My mom and I; Christmas Day, 1969. I’m riding my horse, Patches.
My mom and I; Mother’s Day 2014
What will you do this year to let your mom and/or dad know how much they mean to you? Did you know that Mother’s Day began as a day to spend in church and in writing a letter to your mom, letting her know how much she meant to you? Father’s Day was begun by a woman whose own mother had passed away and who wanted to honor her dad.
When I was growing up, my dad wasn’t around very much. He ultimately left our home when I was nine, and he died ten years later. There were times he was a great dad, but there were lots of times he wasn’t. My mom really had her hands full taking care of us three children, working as a nurse, keeping the house up, and dealing with my dad. I think she did a great job. My brother became an Eagle Scout and is now the CEO for the Boston Boy Scout Council. My sister and I are both teachers. We all have our own families and homes. None of us would have the lives we do if it weren’t for all the sacrifices our mom made for us growing up.
Here are some of my favorite stories about my mom.
When I was about 12, we didn’t have any money for a Christmas tree. My mother, being the resourceful New Englander she is, got a rusty old saw from the cellar, opened our living room window (which was about 15 feet off the ground), sat with one leg dangling out the window, and began sawing off the top of a pine tree that hugged our house. She succeeded in getting us a four-foot Christmas tree and in changing the shape of our two-story pine from a triangle to a trapezoid. She went out to the front lawn where the treetop had fallen, hauled it into the house, set it onto a table to give it some added height, and voila! Problem solved. I didn’t love the tree, nor did I love explaining to my friends why we had such a puny tree or why our outside tree had been amputated, but I did love the way my mom took care of us without asking for help or pity from anyone. She is resilient.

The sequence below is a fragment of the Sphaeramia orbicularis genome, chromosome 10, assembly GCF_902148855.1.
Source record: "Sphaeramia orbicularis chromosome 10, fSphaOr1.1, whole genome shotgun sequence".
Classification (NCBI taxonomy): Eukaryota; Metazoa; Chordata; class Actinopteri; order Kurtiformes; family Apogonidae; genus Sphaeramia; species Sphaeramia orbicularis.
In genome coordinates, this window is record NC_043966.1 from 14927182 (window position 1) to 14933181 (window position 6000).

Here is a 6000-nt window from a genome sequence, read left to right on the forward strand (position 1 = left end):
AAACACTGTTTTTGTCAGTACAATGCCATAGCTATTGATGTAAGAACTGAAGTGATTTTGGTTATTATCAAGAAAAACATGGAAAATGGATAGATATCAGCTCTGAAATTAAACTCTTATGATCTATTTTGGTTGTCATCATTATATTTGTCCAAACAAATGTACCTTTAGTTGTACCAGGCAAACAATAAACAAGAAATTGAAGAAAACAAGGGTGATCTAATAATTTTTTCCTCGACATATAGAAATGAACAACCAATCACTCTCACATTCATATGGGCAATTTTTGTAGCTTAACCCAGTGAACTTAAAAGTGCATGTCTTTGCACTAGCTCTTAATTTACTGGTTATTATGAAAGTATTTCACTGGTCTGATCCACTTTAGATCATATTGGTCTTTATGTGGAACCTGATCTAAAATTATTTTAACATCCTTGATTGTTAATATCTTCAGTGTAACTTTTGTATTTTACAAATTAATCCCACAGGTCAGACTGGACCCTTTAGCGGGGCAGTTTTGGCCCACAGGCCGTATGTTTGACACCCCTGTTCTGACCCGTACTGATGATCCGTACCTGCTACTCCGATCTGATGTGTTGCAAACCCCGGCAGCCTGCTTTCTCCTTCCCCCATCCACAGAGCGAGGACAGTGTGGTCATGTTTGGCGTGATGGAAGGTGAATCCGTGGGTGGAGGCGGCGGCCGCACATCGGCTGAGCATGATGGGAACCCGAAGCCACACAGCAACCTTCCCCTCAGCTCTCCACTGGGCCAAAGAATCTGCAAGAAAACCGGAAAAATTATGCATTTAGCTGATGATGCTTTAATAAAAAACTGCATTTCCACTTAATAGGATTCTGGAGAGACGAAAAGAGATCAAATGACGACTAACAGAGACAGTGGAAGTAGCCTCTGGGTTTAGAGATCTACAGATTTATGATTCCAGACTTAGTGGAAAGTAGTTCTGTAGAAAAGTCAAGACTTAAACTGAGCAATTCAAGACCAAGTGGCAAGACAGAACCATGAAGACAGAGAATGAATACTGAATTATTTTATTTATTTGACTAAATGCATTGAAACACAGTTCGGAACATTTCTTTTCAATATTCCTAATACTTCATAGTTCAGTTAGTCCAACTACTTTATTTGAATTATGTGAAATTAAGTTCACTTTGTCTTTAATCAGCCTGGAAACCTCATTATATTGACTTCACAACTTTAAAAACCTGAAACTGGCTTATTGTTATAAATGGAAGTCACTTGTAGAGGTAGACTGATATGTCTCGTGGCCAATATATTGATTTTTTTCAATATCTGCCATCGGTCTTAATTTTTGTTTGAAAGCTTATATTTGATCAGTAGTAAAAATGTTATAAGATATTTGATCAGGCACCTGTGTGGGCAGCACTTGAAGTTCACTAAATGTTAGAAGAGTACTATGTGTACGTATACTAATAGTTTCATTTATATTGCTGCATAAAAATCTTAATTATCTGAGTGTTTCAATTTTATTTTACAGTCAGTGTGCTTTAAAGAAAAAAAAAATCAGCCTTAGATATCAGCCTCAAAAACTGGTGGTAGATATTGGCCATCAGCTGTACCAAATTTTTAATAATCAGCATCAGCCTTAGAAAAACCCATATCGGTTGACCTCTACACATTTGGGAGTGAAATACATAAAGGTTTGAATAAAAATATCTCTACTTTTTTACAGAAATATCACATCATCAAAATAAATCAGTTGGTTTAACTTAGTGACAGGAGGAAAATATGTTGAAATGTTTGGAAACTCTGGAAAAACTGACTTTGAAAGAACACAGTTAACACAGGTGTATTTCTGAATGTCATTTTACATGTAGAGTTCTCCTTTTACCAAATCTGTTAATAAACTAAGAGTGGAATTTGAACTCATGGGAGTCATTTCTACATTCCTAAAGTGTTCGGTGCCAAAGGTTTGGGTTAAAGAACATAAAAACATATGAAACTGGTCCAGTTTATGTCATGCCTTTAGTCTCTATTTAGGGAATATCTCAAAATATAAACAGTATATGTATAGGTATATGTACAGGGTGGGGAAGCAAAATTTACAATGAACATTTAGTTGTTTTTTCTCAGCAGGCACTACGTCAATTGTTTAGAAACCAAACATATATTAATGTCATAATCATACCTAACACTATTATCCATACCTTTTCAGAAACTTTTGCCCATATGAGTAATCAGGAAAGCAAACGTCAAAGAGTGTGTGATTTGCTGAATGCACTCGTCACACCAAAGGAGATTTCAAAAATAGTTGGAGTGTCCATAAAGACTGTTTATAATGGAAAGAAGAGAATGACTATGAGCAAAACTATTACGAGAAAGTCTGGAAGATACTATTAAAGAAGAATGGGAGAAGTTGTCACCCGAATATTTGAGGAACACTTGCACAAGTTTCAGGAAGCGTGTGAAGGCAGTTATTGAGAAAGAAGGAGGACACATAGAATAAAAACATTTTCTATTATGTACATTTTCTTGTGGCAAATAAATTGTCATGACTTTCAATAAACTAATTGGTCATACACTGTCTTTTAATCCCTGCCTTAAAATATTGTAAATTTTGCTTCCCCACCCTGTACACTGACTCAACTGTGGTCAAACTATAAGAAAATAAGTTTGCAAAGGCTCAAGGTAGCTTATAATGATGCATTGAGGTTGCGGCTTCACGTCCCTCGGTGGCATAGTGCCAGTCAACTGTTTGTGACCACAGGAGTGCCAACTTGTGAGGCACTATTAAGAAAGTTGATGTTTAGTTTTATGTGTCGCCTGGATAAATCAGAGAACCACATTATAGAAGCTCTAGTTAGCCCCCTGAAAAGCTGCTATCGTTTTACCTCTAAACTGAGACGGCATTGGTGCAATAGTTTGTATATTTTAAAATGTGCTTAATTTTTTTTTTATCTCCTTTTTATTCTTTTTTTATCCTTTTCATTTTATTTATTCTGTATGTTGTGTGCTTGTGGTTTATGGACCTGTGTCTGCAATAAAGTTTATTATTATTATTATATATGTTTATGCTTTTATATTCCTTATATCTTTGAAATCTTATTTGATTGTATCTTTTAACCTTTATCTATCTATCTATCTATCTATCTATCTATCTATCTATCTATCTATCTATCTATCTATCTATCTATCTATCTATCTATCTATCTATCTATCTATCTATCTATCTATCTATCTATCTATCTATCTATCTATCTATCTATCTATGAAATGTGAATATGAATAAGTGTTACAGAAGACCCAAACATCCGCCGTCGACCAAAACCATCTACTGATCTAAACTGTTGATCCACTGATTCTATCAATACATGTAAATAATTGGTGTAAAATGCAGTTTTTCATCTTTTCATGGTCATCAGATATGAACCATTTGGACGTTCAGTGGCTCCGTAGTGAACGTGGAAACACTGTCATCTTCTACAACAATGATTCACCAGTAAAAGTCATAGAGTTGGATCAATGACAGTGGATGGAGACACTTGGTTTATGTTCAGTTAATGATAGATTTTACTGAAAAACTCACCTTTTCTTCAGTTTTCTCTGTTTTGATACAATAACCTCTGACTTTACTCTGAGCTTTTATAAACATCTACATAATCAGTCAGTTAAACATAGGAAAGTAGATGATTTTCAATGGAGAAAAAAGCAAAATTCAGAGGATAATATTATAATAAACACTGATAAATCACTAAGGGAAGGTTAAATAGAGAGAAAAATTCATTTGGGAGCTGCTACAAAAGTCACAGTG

Another time when I was around the same age, we were on a picnic at Castle Island in Boston. It started to rain, and so my mom put a dish towel on her head and began “running” for the car. My mom has not really been a runner since she was about five-years-old. To my junior high way of thinking, she looked crazy, but she was laughing despite the rain, the ruined picnic, and my clear disdain for her dishtowel rain hat. Even at the time, I still loved the way she laughed at the whole situation, which was beyond her control. She was able to look at the big picture of our family together, running in the rain, and overlook the fact that the evening did not go as planned.
My mom has taught me a lot by the way she handles adversity. It is often through adversity that we grow, and guess what? Without rain, that pine tree next to my old house would never have been able to re-grow, so that today it once again stands two-stories high and is a perfect isosceles triangle.
The house I grew up in. The pine tree is around the other side of the house, but you can see how high the first floor windows are off the ground.
What do you need to thank your mom or dad for?
What is the funniest story you can think of that involves your mom or dad?
How does your mom or dad inspire you?